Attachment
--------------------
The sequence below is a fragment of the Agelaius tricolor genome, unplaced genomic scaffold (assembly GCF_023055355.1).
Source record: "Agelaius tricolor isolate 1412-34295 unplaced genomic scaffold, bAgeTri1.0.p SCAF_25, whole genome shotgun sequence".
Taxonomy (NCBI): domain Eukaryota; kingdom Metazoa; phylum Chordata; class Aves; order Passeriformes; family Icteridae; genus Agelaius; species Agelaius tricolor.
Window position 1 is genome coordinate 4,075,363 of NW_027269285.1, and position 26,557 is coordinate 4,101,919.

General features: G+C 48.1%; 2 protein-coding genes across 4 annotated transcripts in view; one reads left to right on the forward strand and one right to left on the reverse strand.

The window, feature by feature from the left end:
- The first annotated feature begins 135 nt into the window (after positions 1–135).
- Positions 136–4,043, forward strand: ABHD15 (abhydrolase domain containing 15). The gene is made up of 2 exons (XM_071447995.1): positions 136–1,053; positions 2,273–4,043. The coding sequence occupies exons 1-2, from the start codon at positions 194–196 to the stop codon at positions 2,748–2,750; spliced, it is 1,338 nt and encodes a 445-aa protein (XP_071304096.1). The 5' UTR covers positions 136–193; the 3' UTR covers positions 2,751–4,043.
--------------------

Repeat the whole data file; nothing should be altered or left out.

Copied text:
The sequence below is a fragment of the Agelaius tricolor genome, unplaced genomic scaffold (assembly GCF_023055355.1).
Source record: "Agelaius tricolor isolate 1412-34295 unplaced genomic scaffold, bAgeTri1.0.p SCAF_25, whole genome shotgun sequence".
Taxonomy (NCBI): domain Eukaryota; kingdom Metazoa; phylum Chordata; class Aves; order Passeriformes; family Icteridae; genus Agelaius; species Agelaius tricolor.
Window position 1 is genome coordinate 4,075,363 of NW_027269285.1, and position 26,557 is coordinate 4,101,919.

General features: G+C 48.1%; 2 protein-coding genes across 4 annotated transcripts in view; one reads left to right on the forward strand and one right to left on the reverse strand.

The window, feature by feature from the left end:
- The first annotated feature begins 135 nt into the window (after positions 1–135).
- Positions 136–4,043, forward strand: ABHD15 (abhydrolase domain containing 15). The gene is made up of 2 exons (XM_071447995.1): positions 136–1,053; positions 2,273–4,043. The coding sequence occupies exons 1-2, from the start codon at positions 194–196 to the stop codon at positions 2,748–2,750; spliced, it is 1,338 nt and encodes a 445-aa protein (XP_071304096.1). The 5' UTR covers positions 136–193; the 3' UTR covers positions 2,751–4,043.